Current Calls For Papers
Interdisciplinary Perspectives on Competitive Climate Strategy in Multinational Corporations
Guest Editors: Andreas Schotter, Thunderbird School of Global Management, Arizona & Michael Goodsite, Aarhus University, Denmark.
Traditionally, corporations have taken mostly reactive positions on climate change by applying mitigation and adaptation strategies in response to current or future risks. Few corporations have taken a pro-active, opportunity-seeking, strategic approach to improve competitiveness over and above the mitigation and adaptation requirements set by policymakers, industry norms or shifting consumer preferences. The discussion should no longer focus on whether or not human activity has an impact on a changing climate, or how much impact it has, but rather on how to maximize competitiveness while mitigating the change.
The purpose of the current special issue is to stimulate an interdisciplinary, integrated discussion across a wide range of issues related to climate change and multinational corporations.
We strongly encourage submissions from physical science and social science collaborations. We solicit both conceptual and empirical contributions related to practice that address, but are not limited to, the following topics:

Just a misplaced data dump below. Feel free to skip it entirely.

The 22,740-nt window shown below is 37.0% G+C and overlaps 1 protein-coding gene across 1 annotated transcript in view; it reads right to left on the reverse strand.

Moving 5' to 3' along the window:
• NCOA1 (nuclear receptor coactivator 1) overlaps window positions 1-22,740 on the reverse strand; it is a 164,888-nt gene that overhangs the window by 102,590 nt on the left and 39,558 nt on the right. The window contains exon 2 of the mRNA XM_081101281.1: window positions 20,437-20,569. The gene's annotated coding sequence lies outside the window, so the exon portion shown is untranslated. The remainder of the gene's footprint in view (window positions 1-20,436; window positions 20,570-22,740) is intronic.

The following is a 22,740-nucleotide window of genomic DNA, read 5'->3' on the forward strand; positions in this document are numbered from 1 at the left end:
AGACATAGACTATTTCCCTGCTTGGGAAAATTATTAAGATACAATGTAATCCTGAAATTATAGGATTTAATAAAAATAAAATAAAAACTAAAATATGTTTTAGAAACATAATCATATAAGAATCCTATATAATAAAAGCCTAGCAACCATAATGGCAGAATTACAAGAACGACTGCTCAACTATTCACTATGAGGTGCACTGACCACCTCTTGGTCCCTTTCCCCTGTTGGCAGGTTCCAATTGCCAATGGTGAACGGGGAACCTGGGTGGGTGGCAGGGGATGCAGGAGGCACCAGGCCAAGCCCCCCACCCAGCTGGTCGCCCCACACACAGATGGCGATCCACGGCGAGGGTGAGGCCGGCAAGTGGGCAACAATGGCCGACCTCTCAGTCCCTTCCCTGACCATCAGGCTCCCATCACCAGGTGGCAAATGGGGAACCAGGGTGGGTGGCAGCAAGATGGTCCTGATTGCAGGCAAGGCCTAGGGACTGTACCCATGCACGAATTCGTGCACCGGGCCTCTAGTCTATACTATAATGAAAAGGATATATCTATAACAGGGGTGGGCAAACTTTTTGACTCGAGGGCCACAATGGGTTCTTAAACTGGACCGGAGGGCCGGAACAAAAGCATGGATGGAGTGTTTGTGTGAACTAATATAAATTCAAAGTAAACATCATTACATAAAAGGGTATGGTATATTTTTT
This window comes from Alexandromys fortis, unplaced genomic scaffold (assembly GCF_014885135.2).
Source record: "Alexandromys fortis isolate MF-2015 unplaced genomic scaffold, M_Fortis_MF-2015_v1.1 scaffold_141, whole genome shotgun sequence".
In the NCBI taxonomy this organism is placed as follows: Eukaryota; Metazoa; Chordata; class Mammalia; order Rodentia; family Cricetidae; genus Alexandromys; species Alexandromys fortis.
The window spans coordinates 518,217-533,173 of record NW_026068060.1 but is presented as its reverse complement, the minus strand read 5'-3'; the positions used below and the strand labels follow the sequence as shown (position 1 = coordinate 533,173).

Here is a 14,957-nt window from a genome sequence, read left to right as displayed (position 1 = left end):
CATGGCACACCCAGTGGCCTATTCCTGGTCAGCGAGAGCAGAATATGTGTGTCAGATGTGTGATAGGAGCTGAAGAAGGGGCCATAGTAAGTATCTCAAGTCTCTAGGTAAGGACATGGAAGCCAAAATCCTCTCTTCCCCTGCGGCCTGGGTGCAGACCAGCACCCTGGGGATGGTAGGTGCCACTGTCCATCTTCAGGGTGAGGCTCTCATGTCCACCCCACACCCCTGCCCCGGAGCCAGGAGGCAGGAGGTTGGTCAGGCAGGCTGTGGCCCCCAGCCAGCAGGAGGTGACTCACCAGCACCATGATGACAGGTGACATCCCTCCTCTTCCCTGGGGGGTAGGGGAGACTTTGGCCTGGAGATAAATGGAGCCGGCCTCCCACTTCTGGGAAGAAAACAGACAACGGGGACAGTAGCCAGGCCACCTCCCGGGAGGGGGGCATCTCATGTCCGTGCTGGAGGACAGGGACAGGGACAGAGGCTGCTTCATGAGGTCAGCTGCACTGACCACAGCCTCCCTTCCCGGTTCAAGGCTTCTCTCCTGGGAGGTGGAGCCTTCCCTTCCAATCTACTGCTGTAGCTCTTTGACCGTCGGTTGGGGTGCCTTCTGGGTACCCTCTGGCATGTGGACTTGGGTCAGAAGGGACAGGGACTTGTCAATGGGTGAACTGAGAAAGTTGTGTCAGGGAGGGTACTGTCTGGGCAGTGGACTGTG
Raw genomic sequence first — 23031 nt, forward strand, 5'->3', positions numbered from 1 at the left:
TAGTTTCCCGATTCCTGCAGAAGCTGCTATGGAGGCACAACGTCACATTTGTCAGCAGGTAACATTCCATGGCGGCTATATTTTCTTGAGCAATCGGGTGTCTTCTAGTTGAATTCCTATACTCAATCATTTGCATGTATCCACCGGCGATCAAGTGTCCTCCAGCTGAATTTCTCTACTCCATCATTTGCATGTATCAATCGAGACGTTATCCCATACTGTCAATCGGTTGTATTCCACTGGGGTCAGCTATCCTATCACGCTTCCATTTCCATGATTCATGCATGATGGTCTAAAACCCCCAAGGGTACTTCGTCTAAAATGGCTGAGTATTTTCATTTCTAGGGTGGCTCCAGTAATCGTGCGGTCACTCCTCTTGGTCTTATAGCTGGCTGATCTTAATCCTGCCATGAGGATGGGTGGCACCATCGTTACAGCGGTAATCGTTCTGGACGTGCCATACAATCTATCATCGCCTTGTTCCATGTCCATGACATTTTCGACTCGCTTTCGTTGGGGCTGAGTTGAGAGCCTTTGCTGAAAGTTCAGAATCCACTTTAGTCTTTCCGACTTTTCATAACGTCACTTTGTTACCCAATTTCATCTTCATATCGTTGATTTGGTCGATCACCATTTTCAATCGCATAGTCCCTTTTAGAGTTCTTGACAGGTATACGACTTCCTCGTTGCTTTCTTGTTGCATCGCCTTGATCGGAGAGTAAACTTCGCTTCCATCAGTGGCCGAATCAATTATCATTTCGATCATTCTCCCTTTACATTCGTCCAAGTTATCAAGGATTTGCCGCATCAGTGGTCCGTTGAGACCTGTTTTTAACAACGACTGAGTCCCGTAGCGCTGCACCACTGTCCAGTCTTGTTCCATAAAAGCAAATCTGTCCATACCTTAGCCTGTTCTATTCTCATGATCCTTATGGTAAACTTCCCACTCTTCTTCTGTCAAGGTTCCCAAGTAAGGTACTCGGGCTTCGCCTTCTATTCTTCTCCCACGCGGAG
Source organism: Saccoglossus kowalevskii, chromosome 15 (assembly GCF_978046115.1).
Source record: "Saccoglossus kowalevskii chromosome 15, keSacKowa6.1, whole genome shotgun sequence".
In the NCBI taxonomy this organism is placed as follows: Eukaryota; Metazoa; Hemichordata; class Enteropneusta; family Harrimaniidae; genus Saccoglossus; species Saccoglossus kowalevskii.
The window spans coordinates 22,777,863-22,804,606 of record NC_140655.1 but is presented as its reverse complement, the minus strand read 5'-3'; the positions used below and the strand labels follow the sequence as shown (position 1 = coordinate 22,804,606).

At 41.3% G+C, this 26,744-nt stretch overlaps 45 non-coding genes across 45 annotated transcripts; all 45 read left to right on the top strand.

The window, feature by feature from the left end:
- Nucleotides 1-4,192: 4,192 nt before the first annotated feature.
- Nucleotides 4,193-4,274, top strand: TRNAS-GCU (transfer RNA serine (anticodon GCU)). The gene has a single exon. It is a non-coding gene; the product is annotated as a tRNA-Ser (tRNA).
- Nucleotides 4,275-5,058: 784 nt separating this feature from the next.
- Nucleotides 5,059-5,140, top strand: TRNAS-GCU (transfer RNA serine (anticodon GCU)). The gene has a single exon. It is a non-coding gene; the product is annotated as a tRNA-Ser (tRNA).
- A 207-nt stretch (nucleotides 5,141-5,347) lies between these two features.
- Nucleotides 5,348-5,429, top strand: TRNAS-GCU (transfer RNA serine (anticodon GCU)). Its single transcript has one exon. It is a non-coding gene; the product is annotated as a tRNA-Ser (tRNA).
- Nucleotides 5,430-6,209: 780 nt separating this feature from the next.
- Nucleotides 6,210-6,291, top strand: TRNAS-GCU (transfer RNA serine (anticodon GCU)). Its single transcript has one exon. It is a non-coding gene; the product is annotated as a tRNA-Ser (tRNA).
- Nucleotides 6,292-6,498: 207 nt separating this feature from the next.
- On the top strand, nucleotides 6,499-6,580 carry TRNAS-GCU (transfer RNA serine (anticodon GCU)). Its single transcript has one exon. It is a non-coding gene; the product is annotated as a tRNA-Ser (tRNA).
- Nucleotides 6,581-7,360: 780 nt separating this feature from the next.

- Adaptation and mitigation actions are complementary and mutually achievable.
- How can or do MNCs capitalize on this synergy?
- When is it advantageous to focus exclusively on mitigation and/or adaptation?
- What adaptation and mitigation dimensions should be incorporated into the strategic management process?
- A key challenge faced by MNCs is to ensure concrete solutions for adaptation to the dual impact of climate change and climate policy.
- How do MNCs assure visibility and influence with regulatory decision makers in formulation of policy?
- What should every MNC know about mitigation and adaptation from the business viewpoint?
- How should return on investment (ROI) in adaptation and mitigation be measured? What are the appropriate metrics?
- How do MNCs influence relevant stakeholders and bring them into the climate strategy process?